The Local 17 Annual Golf Outing will be held August 26th at Emerald Woods Golf Course,12501 N Boone Rd, Columbia Station. The $100 fee includes food, drink, prizes golf and a cart for the day. The format is once again a two man scramble. Please get your money and reservations into Business Manager Tim Moennich at the hall ASAP.

Do you have questions about retirement investment planning? Local 17 is planning a night with a representative from MassMutal, the company that administers the 401K for the IUEC, to give members and their spouses the chance to ask questions and learn about retirement investing options. This event is not limited to those nearing retirement. Choices made early on in your retirement planning can have long lasting effects on it’s eventual value. Contact Tim for more information on this important event.

There are also sign up sheets available for classes in CPR and scaffolding.

On Saturday, September 2 the North Shore Federation of Labor is holding its Fifth Annual Labor Day Festival at James Day Park in Parma adjacent to Tri-C. The event runs from 10 am to 4 pm and is free to the public. For kids there will be Jungle Bob, face painting and balloon art. For the adults look for great music, softball games and corn hole tournaments.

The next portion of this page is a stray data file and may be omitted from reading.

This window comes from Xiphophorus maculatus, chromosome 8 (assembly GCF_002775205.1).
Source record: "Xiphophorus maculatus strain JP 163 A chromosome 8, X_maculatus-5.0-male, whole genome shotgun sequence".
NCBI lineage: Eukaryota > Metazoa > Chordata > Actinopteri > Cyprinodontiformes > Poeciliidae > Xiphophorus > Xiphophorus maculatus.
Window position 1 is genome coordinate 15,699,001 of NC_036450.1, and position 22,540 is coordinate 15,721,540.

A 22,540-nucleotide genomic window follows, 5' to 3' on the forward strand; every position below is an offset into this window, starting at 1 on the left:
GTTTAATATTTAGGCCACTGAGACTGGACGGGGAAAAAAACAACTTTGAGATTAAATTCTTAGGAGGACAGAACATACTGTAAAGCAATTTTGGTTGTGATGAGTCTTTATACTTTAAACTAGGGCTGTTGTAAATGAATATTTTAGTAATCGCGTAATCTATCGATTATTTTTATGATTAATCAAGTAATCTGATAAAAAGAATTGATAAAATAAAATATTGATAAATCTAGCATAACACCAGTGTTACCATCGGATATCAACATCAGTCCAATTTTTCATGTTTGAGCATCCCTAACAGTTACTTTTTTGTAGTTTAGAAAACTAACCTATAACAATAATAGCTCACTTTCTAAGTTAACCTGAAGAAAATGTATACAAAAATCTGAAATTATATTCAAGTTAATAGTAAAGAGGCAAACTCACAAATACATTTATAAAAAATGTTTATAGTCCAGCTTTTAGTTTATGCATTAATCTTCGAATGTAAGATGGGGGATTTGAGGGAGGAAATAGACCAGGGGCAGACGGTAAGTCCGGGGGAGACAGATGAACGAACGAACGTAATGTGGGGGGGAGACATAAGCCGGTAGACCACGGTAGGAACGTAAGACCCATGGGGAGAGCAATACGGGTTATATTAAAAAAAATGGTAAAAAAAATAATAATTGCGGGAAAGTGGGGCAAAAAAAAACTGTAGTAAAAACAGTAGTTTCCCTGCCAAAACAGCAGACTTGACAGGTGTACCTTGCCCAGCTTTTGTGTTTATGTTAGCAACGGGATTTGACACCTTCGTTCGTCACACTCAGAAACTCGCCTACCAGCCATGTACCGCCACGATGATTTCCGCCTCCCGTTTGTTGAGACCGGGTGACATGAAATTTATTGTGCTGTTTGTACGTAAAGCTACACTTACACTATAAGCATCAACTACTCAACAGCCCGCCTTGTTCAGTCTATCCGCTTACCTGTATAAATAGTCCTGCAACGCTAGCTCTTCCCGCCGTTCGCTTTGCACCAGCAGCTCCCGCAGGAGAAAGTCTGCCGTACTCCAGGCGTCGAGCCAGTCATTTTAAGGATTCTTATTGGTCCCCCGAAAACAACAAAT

Where are they working?

Jerry Szermerkovsky, Lucas Jenke, Pat Kelly and John Smith installing 13 cars at the Cleveland Clinic Health Education Campus for Otis,

Jason Frederick and Rob Zadravec doing a mod at Normandy Towers for Thyssen,

Greg Seaman and Brian Chambers working at the airport for Schindler,

John Goggin and Cory Ptak doing sheave work at Sherry Park for Schindler,

Shawn Yatsko, Ken Jung, Ryan Todd, Robert Timko, Matt Herbolt and Dion Yatsko doing the mod at the Standard Building for Schindler,

Gary Thompson and Brian Siether continuing the mod at Erieview Tower for Schindler and,

Chris Scholle and Lemroy Hurd installing a car at Innova for Thyssen.

The Brothers and Sisters of Local 17 send their condolences to Brother Don Knapik on the passing of his sister Carol.

As of this writing there are four mechanics on the bench.

Until next month…

Work smart, work safe and slow down for safety.

 

Don
DKnapik@windstream.net